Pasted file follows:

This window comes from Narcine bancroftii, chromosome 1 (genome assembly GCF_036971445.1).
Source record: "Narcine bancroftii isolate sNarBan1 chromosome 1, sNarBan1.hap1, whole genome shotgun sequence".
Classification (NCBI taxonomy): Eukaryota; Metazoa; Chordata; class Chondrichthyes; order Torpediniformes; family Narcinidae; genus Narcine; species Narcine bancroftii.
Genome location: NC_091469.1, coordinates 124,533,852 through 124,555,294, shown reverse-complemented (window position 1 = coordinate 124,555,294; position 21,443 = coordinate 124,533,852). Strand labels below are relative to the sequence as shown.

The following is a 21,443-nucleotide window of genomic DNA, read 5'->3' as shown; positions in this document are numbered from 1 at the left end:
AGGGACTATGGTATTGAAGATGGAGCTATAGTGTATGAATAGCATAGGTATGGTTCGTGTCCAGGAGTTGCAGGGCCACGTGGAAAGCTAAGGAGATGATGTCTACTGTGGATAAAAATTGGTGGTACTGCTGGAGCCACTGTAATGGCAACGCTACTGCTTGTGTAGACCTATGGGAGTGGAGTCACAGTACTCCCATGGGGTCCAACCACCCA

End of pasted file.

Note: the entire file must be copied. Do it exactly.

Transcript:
This window comes from Narcine bancroftii, chromosome 1 (genome assembly GCF_036971445.1).
Source record: "Narcine bancroftii isolate sNarBan1 chromosome 1, sNarBan1.hap1, whole genome shotgun sequence".
Classification (NCBI taxonomy): Eukaryota; Metazoa; Chordata; class Chondrichthyes; order Torpediniformes; family Narcinidae; genus Narcine; species Narcine bancroftii.
Genome location: NC_091469.1, coordinates 124,533,852 through 124,555,294, shown reverse-complemented (window position 1 = coordinate 124,555,294; position 21,443 = coordinate 124,533,852). Strand labels below are relative to the sequence as shown.

The following is a 21,443-nucleotide window of genomic DNA, read 5'->3' as shown; positions in this document are numbered from 1 at the left end:
AGGGACTATGGTATTGAAGATGGAGCTATAGTGTATGAATAGCATAGGTATGGTTCGTGTCCAGGAGTTGCAGGGCCACGTGGAAAGCTAAGGAGATGATGTCTACTGTGGATAAAAATTGGTGGTACTGCTGGAGCCACTGTAATGGCAACGCTACTGCTTGTGTAGACCTATGGGAGTGGAGTCACAGTACTCCCATGGGGTCCAACCACCCA